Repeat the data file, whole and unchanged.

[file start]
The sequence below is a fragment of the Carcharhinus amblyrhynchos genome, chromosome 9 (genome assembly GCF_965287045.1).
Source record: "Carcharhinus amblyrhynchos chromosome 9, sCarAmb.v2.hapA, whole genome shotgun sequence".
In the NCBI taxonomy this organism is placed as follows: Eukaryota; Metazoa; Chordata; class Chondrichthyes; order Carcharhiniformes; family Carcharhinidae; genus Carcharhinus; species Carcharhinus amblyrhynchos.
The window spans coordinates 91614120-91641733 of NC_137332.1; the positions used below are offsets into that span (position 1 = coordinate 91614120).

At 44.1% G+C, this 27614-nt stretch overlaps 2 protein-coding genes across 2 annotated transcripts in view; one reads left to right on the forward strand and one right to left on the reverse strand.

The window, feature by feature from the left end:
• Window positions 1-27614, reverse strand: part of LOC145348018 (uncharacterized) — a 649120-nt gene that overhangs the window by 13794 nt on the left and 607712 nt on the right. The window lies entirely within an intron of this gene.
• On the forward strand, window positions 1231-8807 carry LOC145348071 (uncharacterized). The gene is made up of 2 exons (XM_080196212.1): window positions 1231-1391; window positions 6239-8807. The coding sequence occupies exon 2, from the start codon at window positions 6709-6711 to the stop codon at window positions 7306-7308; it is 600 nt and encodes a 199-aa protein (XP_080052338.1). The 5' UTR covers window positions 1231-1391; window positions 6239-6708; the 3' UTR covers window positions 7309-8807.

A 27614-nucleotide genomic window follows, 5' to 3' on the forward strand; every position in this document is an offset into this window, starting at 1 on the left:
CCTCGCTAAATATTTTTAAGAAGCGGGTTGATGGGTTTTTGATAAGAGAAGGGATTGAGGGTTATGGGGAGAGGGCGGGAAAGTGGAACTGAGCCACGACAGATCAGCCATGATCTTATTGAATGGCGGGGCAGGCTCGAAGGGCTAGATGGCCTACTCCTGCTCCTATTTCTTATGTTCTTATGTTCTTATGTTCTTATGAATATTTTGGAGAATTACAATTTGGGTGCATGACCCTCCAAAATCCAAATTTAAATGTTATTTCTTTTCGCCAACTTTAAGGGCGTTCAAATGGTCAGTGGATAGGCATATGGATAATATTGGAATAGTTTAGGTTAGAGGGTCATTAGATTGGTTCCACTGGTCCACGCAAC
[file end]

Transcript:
The sequence below is a fragment of the Carcharhinus amblyrhynchos genome, chromosome 9 (genome assembly GCF_965287045.1).
Source record: "Carcharhinus amblyrhynchos chromosome 9, sCarAmb.v2.hapA, whole genome shotgun sequence".
In the NCBI taxonomy this organism is placed as follows: Eukaryota; Metazoa; Chordata; class Chondrichthyes; order Carcharhiniformes; family Carcharhinidae; genus Carcharhinus; species Carcharhinus amblyrhynchos.
The window spans coordinates 91614120-91641733 of NC_137332.1; the positions used below are offsets into that span (position 1 = coordinate 91614120).

At 44.1% G+C, this 27614-nt stretch overlaps 2 protein-coding genes across 2 annotated transcripts in view; one reads left to right on the forward strand and one right to left on the reverse strand.

The window, feature by feature from the left end:
• Window positions 1-27614, reverse strand: part of LOC145348018 (uncharacterized) — a 649120-nt gene that overhangs the window by 13794 nt on the left and 607712 nt on the right. The window lies entirely within an intron of this gene.
• On the forward strand, window positions 1231-8807 carry LOC145348071 (uncharacterized). The gene is made up of 2 exons (XM_080196212.1): window positions 1231-1391; window positions 6239-8807. The coding sequence occupies exon 2, from the start codon at window positions 6709-6711 to the stop codon at window positions 7306-7308; it is 600 nt and encodes a 199-aa protein (XP_080052338.1). The 5' UTR covers window positions 1231-1391; window positions 6239-6708; the 3' UTR covers window positions 7309-8807.

A 27614-nucleotide genomic window follows, 5' to 3' on the forward strand; every position in this document is an offset into this window, starting at 1 on the left:
CCTCGCTAAATATTTTTAAGAAGCGGGTTGATGGGTTTTTGATAAGAGAAGGGATTGAGGGTTATGGGGAGAGGGCGGGAAAGTGGAACTGAGCCACGACAGATCAGCCATGATCTTATTGAATGGCGGGGCAGGCTCGAAGGGCTAGATGGCCTACTCCTGCTCCTATTTCTTATGTTCTTATGTTCTTATGTTCTTATGAATATTTTGGAGAATTACAATTTGGGTGCATGACCCTCCAAAATCCAAATTTAAATGTTATTTCTTTTCGCCAACTTTAAGGGCGTTCAAATGGTCAGTGGATAGGCATATGGATAATATTGGAATAGTTTAGGTTAGAGGGTCATTAGATTGGTTCCACTGGTCCACGCAAC